Fight Club tells the story of an everyday man who wanders from the safety of his nine-to-five life into a no-man's-land of violence and social destruction. The protagonist, played by Edward Norton, is a white-collared American nobody who joins an underground boxing society and engages in bare fisted fighting in an attempt to recover his sense of manhood.
There are many ways to declare one thing better than another. Fight Club comes out as the overall winner in many categories that we use to define greatness. My intent was to prove this through a multitude of arguments, primarily through the themes, issues, stimulation, and quality of acting in both movies.
The lead actor is the ever-popular Brad Pitt, who makes his strongest bid to date to shed his pretty boy image and don the mantle of a serious thespian. Those dubious about Pitt's ability to pull this off in the wake of his attempts in movies such as Seven Years In Tibet and Meet Joe Black will suffer a change of heart after seeing this film. Pitt's male co-star and the protagonist, Ed Norton, is widely recognized as one of the most intelligent and versatile performers of his generation.
In Fight Club, the common man is used as the main character. One way he is shown to be Joe Everyman, so to speak, is through his anonymity. The fact that he is kept anonymous (named only Narrator) proves the point of the story that this could be any one of us; that a rebellion against Corporate America can be started by an average person. Norton shows great versatility in his acting as well.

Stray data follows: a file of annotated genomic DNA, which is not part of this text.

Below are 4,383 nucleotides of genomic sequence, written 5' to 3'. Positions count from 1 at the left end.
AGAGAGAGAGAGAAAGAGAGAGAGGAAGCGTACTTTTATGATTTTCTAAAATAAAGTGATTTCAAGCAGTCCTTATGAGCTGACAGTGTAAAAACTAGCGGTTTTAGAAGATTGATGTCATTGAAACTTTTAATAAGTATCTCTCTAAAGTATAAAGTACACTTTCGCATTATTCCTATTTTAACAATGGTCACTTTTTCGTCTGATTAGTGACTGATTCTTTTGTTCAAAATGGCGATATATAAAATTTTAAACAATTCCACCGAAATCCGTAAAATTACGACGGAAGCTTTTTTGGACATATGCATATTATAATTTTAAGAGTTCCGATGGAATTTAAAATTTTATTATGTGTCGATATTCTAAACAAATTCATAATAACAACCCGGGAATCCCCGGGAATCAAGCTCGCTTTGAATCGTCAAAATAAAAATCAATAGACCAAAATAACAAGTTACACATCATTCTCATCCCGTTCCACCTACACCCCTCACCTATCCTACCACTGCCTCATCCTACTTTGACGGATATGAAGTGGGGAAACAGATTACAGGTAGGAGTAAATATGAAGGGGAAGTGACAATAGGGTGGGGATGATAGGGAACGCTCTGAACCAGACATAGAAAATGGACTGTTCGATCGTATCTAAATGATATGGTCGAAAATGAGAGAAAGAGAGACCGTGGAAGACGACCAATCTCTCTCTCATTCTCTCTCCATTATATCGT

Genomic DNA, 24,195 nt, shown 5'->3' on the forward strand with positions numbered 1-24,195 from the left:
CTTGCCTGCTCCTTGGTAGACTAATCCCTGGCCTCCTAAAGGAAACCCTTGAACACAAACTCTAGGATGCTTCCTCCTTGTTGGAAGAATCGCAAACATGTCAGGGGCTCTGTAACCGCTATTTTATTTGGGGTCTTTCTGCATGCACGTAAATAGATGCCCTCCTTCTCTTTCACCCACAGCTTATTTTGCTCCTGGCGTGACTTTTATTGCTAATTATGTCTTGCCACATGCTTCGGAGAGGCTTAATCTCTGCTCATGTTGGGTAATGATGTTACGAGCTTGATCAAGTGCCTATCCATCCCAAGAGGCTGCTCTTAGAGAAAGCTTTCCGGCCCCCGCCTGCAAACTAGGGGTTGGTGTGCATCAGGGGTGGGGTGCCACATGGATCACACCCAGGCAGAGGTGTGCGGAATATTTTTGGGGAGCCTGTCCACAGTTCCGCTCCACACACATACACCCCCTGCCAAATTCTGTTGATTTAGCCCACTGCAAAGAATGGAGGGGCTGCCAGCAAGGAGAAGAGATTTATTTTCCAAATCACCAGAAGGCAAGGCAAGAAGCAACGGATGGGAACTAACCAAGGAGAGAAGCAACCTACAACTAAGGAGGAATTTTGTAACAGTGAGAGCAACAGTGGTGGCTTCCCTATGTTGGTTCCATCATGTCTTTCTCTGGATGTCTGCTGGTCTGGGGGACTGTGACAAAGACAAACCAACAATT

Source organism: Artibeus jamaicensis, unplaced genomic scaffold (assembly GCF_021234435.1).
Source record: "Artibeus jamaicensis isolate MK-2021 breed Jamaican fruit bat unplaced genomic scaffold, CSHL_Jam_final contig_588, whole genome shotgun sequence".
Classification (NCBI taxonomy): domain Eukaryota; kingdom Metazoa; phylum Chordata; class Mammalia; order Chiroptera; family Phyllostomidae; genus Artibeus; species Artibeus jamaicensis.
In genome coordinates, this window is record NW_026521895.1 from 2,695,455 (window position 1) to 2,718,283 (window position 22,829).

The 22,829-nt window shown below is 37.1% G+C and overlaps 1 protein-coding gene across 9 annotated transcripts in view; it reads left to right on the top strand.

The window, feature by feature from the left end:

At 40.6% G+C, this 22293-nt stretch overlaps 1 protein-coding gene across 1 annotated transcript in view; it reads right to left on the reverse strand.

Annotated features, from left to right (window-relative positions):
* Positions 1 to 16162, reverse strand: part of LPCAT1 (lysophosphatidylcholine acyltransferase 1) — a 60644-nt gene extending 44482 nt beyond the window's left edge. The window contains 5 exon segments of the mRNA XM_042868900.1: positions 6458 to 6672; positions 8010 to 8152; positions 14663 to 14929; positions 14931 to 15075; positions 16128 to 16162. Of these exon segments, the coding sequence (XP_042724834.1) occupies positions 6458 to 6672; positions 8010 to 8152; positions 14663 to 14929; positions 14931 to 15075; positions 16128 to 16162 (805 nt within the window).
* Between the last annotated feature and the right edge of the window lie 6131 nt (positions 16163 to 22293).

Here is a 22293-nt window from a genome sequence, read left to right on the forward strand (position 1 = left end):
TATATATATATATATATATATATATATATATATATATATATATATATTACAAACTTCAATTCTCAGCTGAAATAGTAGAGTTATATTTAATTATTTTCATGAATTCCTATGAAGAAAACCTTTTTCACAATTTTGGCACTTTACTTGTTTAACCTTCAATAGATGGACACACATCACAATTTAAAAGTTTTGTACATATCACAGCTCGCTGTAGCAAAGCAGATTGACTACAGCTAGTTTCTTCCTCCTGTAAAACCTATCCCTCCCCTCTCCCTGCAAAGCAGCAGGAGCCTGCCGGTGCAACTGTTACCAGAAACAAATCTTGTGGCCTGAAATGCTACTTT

The film begins by introducing us to our narrator and the protagonist, Jack, who is brilliantly portrayed by Norton. In Fight Club, the actor fits perfectly into the part of a cynical but mild-mannered employee of a major automobile manufacturer who is suffering from a bout of insomnia. When he visits his doctor for a remedy, the disinterested physician tells him to stop whining and visit a support group for testicular cancer survivors if he wants to meet people who really have problems. So Jack does exactly that - and discovers that interacting with these victims gives him an emotional release that allows him to sleep. Soon, he is addicted to attending support group meetings, and has one lined up for each night of the week. That's where he meets Marla Singer (Helena Bonham Carter), another "faker." Unlike Jack, however, she attends purely for the voyeuristic entertainment value.
On what can be described as the worst day of his life (an airline loses his luggage and his apartment unit explodes, destroying all of his possessions), Jack meets the flamboyant Tyler Durden (Brad Pitt), a soap salesman with an unconventional view of life. Since Jack is in need of a place to live, Tyler invites him to move in, and the two share a "dilapidated house in a toxic waste part of town." Tyler teaches Jack lessons about freedom ...